To get a prized seat in the visitors' gallery to watch the president's speech tonight, Godinez-Samperio needed more than the generosity of a member of Congress.

He also had to pass a basic security check, and to do that, he needed to provide his Social Security number, which he was happy to provide.

Contact Steve Bousquet at

Florida man at center of immigration debate a guest at Tuesday's State of the Union 02/11/13 [Last modified: Tuesday, February 12, 2013 3:11pm]
Photo reprints | Article reprints

© 2017 Tampa Bay Times


Join the discussion: Click to view comments, add yours

  1. Florida ethics board to hear Go Hillsborough complaint against Buckhorn, Hagan, Murman


    TAMPA — Two years after complaints accused Tampa and Hillsborough County elected leaders of steering a transportation contract to a politically connected firm, the state’s ethics police will finally hear the case.

    Florida Commission on Ethics will hear complaints next month against Tampa Mayor Bob Buckhorn and Hillsborough County Commissioner Ken Hagan, as well as Commissioner Sandy Murman.
  2. Don't expect to see protests in college football any time soon


    The whispers have segued to chatter. In time, it may evolve into rumblings, or even a groundswell.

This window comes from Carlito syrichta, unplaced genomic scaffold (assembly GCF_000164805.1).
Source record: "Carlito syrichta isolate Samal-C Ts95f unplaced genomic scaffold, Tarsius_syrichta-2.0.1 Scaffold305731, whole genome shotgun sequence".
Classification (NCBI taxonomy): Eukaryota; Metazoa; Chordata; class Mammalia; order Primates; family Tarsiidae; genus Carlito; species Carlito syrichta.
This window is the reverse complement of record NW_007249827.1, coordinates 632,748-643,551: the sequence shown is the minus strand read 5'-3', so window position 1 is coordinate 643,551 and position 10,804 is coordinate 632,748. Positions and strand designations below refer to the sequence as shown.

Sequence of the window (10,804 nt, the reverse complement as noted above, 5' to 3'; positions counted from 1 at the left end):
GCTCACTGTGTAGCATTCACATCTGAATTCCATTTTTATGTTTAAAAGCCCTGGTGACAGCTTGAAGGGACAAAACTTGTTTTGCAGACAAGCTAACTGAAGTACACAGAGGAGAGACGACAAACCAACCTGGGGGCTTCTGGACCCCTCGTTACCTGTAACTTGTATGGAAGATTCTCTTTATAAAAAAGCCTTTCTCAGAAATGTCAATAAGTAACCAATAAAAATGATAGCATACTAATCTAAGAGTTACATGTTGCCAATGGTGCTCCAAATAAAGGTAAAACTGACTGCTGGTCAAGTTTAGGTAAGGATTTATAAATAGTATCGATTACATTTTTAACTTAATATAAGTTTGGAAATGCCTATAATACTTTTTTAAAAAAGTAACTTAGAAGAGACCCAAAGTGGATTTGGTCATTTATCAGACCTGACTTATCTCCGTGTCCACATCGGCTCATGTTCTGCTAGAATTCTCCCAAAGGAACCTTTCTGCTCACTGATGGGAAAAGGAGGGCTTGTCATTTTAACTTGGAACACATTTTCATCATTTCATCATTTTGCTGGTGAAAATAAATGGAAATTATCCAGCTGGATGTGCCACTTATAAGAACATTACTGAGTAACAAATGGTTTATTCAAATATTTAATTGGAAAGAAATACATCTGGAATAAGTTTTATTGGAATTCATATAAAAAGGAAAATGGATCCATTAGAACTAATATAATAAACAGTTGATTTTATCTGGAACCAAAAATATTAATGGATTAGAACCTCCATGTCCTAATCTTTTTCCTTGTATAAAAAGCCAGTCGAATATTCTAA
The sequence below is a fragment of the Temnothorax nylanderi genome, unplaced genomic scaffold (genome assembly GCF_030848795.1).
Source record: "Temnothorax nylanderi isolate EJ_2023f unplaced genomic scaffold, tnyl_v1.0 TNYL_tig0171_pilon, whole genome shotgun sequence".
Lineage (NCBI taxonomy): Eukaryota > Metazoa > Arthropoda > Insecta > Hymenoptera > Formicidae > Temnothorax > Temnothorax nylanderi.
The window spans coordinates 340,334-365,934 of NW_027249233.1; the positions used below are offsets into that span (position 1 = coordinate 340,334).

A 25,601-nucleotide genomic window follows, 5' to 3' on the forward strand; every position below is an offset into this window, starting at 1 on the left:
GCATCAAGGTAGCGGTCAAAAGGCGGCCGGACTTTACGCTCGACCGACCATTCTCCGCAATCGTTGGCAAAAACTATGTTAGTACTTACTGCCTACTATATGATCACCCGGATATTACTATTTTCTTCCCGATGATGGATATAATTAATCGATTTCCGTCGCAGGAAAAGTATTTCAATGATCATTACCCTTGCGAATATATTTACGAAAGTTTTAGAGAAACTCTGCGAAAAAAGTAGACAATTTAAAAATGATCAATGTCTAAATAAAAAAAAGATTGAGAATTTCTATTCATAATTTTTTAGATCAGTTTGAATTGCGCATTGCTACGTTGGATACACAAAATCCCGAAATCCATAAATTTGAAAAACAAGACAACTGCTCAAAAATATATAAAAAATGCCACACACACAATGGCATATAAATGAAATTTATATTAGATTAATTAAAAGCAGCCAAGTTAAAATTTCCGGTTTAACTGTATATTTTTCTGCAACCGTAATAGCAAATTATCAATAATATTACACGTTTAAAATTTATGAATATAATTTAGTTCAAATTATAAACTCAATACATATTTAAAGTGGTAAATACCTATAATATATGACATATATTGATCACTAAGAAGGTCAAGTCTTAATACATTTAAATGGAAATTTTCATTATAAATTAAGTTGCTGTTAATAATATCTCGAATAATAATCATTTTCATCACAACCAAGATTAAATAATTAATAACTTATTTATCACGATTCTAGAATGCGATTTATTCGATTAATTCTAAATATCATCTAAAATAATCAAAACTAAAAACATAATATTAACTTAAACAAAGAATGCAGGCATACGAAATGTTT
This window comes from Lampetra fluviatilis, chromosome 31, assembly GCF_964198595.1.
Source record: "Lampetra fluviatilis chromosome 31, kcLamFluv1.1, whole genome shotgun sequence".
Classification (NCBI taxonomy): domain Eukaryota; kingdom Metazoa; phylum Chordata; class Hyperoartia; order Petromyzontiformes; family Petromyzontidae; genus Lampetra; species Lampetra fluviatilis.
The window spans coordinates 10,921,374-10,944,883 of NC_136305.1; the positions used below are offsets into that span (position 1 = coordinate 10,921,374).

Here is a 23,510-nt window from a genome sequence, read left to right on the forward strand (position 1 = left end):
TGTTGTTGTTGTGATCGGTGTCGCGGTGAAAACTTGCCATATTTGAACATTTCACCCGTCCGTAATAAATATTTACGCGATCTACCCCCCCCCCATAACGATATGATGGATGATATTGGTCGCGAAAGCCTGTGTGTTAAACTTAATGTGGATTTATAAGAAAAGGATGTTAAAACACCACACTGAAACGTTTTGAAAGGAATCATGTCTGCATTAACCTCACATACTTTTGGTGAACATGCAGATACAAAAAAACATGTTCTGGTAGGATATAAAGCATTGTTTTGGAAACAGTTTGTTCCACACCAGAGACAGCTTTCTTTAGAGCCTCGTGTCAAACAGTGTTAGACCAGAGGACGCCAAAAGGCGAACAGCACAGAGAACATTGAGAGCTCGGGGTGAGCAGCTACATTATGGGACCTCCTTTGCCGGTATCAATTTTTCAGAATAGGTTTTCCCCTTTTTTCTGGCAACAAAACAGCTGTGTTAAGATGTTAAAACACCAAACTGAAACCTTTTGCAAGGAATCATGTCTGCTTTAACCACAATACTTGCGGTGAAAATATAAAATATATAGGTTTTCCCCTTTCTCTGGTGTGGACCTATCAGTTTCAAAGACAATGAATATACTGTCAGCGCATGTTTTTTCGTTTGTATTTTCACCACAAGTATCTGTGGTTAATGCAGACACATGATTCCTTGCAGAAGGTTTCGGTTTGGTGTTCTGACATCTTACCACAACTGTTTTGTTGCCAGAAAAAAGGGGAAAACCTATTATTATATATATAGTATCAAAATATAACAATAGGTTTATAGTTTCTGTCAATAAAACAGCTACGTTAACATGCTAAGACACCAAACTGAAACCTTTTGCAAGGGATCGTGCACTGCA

Following the national anthem, helicopters fly over Ohio Stadium in a missing-man formation in tribute to John Glenn before a game between Army and Ohio State in Columbus, Ohio, on Saturday, Sept. 16, 2017. (Barbara J. Perenic/Columbus Dispatch/TNS)
  3. AAA expects gas prices in Tampa Bay will continue to fall


    Ticking slowly and steadily, regular gas prices have receded for the last 10 consecutive days. The average unleaded gas price in Florida is $2.67 this morning, a nickel cheaper than a week ago. In Tampa Bay, the current average unleaded gas has dropped 7 cents from a week ago to $2.62. The national average for regular …

    Gas prices for regular gas continue to decline. In Tampa Bay, the current average unleaded gas is down 7 cents from a week ago at $2.62 a gallon. [Times file photo]
  4. Restaurant review: Mortar & Pestle in Seminole Heights should focus on mom-and-pop pharmacy vibe

    Food & Dining

    By Laura Reiley

    Times Food Critic


    Sometimes, the more time you have with a project, the more complicated it gets. I started hearing about Mortar & Pestle in Seminole Heights about 18 months ago. It was the vision of Ujwal Patel, a pharmacist;

    Mortar & Pestle opened in Seminole Heights in Tampa in August. [MONICA HERNDON   |   Times]
  5. Snap Judgment's Glynn Washington on growing up in a 'cult' and how to tell a good story


    Glynn Washington spent much of his last visit to Tampa preparing his soul for the impending apocalypse. He was assured it was coming any day.

    Glynn Washington, the creator and host of NPR's "Snap Judgment," will bring his live show to the Tampa Theatre on Sept. 29. 
Photo courtesy Snap Judgment